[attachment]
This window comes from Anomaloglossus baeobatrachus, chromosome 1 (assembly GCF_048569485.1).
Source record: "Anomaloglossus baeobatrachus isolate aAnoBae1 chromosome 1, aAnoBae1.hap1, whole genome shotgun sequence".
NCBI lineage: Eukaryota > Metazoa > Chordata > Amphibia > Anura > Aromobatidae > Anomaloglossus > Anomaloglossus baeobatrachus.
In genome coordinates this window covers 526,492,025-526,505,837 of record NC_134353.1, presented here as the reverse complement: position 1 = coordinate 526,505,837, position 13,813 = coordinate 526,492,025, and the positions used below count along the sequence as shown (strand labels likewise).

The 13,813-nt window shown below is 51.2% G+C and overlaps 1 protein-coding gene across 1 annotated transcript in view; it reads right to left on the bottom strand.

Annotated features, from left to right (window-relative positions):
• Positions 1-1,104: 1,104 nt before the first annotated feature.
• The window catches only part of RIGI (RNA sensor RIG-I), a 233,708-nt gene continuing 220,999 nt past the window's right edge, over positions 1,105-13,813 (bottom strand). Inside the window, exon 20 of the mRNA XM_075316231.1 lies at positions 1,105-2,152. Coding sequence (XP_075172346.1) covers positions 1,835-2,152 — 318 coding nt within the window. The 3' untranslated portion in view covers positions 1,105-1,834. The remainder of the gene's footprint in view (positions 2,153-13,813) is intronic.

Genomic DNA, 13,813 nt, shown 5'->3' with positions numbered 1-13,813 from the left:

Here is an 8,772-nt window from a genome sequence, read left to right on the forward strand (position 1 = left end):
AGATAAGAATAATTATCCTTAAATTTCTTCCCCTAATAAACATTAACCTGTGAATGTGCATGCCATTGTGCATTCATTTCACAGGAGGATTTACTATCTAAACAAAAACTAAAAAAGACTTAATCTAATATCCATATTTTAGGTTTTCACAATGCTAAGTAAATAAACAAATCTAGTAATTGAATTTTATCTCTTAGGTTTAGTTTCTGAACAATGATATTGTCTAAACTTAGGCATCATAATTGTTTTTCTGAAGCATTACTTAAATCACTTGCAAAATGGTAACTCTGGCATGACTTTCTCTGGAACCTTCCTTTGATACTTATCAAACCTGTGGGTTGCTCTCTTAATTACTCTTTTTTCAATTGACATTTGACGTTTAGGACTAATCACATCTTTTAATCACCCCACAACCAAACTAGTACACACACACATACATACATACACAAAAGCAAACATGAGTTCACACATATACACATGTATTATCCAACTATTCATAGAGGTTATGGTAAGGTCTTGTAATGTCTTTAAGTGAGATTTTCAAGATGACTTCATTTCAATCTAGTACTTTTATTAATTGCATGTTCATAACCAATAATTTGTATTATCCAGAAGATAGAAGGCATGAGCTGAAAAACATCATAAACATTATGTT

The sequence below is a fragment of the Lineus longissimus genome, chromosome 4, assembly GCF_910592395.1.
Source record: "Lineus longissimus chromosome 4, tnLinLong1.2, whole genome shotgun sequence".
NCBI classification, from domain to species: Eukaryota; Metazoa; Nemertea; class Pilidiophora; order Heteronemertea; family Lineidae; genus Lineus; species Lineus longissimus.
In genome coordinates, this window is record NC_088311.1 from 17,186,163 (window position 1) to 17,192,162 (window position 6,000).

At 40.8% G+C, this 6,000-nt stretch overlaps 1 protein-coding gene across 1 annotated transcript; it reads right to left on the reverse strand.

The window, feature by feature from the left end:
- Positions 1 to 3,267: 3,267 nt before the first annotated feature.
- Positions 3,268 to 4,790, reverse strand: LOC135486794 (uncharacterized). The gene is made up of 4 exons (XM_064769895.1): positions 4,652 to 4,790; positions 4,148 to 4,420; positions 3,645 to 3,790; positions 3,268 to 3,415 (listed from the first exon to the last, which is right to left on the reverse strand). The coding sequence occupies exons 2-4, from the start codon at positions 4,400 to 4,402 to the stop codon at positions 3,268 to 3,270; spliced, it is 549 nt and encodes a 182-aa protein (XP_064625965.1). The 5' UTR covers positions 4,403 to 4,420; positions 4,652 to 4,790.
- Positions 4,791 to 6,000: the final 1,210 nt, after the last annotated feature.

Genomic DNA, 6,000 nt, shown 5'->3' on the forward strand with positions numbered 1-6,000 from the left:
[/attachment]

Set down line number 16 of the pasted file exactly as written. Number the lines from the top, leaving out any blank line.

At 40.8% G+C, this 6,000-nt stretch overlaps 1 protein-coding gene across 1 annotated transcript; it reads right to left on the reverse strand.